It Was 25 Years Ago Today: The True Story of Bona Fide's Train to Disaster!
It was 25 years ago that I started on The Train to Disaster and I never looked back. Taking the plunge to start a label having no business experience, and even less money, but with a true desire to capture a little part of a crazy scene, the Train to Disaster came about with a lot of help from my friends. My inspiration to start Bona Fide had come by the way of these groovy little 7 Psychedelic Unknowns comps put out by Harrisburg’s Billy Synth. Being a bit ethnocentric, I decided wouldn’t it be cool if I could comp some of the best PA 60s garage, and our debut release The Return of the Young Pennsylvanians was one of the first regional 60s garage comps of the 80s and shed some light on bands like the Shaynes, Loose Enz, and the Centurys, who are now established giants of the genre.
Those garage bands and their raveup sounds were beginning to influence a new generation of bands, and together with Greg Shaw’s new Voxx label and Chip Lamey’s Sounds Interesting, we each assembled some of the very first comps of modern psych garage. While Greg’s Battle of the Garages and Chip’s The Rebel Kind had wild bands from all over, The Train to Disaster was a bit more regional, relying mainly on my friends from the Central PA /MD/DC area with a couple exceptions (one from Tucson and one from Austria ). Our overall sound was a bit more unorthodox too, eschewing a straightforward 60s rip in favor of a twisted brain damaged sound that was as much Chrome as it was the Chocolate Watchband.
The tag line for our promo was “It’s not just a state of mind, but a way of life ” and I guess it was true for us all, as the music was fuzzed drenched, bitingly uncommercial, and maybe just a bit odd. From the first song, The Lone Ketamine Millipede’s ode to giant frogs who could reach into the sky and “pull a bird down” thru Billy Synth’s tale of a hypnotic mask, the Slickee Boys tale of nuclear destruction, and Ben Wah’s psychedelic beatbox squeal to the Mad Violets snakingly slinky plea to “accelerate your mind,” this was an attttempt to cross genres, demolish stereotypes and as Wendy Wild put it, accelerate your mind. Throw in some of George Brigman’s unbridled lust, a tuneful hate-filled spew by the Left, a crazy reworking (with horns ) of “White Rabbit” by Austria’s Ronnie Urini (of Dirtshit and Vogue fame ), some interstellar overdrive by the Velvet Monkeys and a few other tunes that defy description, and you got a steaming helping of juicy rock and roll pie.
Realizing the local scene needed documentation and still being in a process of discovery, the help of my friends Billy Stump aka Billy Synth and Kim Kane of the Slickee Boys was essential in seeing this project come to life. Billy gave me an exclusive on one of his best cuts, the psychotronic “The Mask” inspired by the hallucinogenic 1961 movie, and he introduced me to his bassist Roger Deller aka The Lone Ketamine Millipede who would go on to engineer The Train to Disaster as well. Though the Mad Violets were essentially a NYC band, they, too, had a Harrisburg connection in Dino Sorbello who was a friend of Billy and the Turnups as well. “Acceleration” is pure gold with Wendy Wild’s chimes mirroring her crystalline vocals, creating an otherworldly aura. Mr. Kane provided me with a great Slickees tune and also sent a cassette which had some local talent deserving recognition–the Velvet Monkeys, the Beatnik Flies, and the Embryonic Magnetos (who later became the Left).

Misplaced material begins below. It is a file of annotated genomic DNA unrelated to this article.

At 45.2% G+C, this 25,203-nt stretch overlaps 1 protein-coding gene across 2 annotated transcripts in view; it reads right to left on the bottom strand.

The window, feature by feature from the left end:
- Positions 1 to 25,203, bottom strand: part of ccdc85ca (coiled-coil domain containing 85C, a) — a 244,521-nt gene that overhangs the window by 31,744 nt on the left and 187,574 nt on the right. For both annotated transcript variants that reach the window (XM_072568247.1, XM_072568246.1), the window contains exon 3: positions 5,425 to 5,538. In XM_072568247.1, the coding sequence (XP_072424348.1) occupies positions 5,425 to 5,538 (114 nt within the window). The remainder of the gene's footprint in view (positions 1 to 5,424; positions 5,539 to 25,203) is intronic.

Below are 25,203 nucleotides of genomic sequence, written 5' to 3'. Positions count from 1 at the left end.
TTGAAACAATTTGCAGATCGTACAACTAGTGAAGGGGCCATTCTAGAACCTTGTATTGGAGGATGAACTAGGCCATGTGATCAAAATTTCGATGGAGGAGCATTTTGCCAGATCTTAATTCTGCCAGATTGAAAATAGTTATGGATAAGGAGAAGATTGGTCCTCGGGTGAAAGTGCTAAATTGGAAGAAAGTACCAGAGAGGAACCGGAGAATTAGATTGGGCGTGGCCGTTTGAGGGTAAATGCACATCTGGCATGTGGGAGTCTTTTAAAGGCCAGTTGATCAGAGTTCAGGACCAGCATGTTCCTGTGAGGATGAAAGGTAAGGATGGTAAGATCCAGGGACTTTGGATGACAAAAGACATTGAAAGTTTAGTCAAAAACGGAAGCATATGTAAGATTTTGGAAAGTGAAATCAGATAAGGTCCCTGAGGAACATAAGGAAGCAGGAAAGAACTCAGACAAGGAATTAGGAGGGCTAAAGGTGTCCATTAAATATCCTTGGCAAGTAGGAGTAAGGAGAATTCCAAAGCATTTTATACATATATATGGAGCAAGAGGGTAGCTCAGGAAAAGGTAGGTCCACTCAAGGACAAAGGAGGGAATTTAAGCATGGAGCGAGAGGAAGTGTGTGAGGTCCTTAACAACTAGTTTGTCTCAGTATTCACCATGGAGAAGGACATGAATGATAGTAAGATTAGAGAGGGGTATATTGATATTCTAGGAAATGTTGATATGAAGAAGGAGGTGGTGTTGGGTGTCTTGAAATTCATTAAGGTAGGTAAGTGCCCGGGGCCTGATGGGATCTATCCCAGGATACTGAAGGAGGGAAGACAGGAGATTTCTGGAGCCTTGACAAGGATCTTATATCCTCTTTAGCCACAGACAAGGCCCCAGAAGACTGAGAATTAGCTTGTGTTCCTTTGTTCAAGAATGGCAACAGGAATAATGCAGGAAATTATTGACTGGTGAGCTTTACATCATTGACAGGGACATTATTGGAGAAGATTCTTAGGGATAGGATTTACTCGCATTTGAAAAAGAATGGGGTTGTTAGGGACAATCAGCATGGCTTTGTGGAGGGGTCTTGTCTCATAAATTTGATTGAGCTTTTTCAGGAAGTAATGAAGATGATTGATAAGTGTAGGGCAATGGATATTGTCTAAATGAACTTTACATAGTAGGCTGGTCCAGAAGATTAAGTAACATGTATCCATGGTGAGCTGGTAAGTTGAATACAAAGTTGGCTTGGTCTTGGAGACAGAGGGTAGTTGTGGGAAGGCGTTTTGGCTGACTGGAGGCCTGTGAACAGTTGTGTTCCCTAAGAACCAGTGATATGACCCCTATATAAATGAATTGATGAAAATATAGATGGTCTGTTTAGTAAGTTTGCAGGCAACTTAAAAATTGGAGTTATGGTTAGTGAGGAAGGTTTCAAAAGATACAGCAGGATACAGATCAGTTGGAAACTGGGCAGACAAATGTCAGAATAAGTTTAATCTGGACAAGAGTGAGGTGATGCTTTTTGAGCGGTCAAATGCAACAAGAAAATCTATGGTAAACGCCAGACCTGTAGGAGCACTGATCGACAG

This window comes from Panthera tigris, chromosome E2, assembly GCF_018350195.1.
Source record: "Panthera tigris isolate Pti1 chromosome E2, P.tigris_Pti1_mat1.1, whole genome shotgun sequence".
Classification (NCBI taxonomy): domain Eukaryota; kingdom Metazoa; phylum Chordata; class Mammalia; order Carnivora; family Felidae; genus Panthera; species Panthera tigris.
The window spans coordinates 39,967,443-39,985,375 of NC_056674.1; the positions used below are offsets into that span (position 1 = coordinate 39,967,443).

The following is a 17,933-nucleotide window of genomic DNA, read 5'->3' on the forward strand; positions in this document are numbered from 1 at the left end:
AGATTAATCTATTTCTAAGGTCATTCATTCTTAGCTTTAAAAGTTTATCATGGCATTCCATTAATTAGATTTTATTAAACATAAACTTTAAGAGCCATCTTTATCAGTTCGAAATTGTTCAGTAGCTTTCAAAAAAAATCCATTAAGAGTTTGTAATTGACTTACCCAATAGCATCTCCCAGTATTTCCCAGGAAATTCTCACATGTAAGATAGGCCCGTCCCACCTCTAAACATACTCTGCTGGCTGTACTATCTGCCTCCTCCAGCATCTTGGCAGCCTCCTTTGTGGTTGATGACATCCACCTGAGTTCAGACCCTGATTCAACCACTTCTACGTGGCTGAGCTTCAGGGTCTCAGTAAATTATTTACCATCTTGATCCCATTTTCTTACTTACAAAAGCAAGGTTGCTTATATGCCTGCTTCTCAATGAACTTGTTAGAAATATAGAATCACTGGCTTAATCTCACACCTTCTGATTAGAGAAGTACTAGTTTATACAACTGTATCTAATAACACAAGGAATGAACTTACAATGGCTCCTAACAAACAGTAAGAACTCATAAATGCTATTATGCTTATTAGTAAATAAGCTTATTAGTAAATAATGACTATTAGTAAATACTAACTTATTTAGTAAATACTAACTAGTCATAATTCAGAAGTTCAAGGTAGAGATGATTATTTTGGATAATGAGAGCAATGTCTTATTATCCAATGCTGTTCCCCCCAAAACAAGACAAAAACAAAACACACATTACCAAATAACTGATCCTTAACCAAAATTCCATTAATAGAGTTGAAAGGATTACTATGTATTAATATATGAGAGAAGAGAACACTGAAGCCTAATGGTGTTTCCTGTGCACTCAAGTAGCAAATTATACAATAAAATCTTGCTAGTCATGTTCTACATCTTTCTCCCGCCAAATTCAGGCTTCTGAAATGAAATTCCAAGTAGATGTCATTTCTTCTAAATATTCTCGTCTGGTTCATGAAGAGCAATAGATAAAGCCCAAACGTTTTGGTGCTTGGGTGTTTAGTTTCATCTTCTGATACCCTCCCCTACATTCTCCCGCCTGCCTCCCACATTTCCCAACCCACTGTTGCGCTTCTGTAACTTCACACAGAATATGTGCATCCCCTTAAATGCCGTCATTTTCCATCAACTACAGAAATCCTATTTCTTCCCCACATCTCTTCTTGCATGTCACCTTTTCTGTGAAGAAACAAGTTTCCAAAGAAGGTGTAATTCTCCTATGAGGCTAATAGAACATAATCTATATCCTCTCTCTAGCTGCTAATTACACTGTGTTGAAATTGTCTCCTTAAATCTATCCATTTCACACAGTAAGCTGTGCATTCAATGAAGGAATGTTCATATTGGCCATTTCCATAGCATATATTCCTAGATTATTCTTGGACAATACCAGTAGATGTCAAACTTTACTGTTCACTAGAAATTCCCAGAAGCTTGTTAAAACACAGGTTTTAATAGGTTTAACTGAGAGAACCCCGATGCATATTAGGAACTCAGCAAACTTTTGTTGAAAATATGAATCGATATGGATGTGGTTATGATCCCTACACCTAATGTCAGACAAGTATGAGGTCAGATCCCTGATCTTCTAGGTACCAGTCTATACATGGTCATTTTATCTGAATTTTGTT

Back in 1983 few of these bands were known even in their hometown, and many were making their recording debut, but the music possessed an urgency, spirit and a sense of adventure–an attitude if you will. Hell, the Velvet Monkeys even wound up on Columbia /Sony for a short while in their Gumball incarnation, and the Train began George Brigman’s Bona Fide association which continues to this day. His Rags in Skull CD from 2007 shows him still in peak form with several cuts matching the blistering fire of “My Cherie.” The Left went on to record 2 blasts of screaming rock for Bona Fide that are documented in all their glory on Jesus Loves the Left and the world was better for it. Some of these bands have ventured back to the oblivion they came from, but they will always be on The Train to Disaster!
Set the Wayback Machine for 1983 and you have a snapshot in time. I tried to catch the flavor of an emerging scene by loading up a record with my favorite bands. The sounds within all testify to the power of rock and roll ignited by a creative spark. It was the anyobdy can do it attitude that usually started in the basement and this time grew into something quite extraordinary. Fame and fortune seemed to elude most of us, but we certainly had a helluva party! On a lark, the first pressing of the LP included a flexi by The Page Blues Band--6:30 or so of “Black Cat Bones”, a true basement recording from kindred spirits from Exclesior Springs, MO in 1969. Like many of the 60s garage bands, these acts disdained the conventional and most of the ersatz trappings of the so-called scene in favor of making a bit of noise. The uncompromising music within speaks for itself and has stood the test of time. There’s not a thing quite like a ride on The Train To Disaster!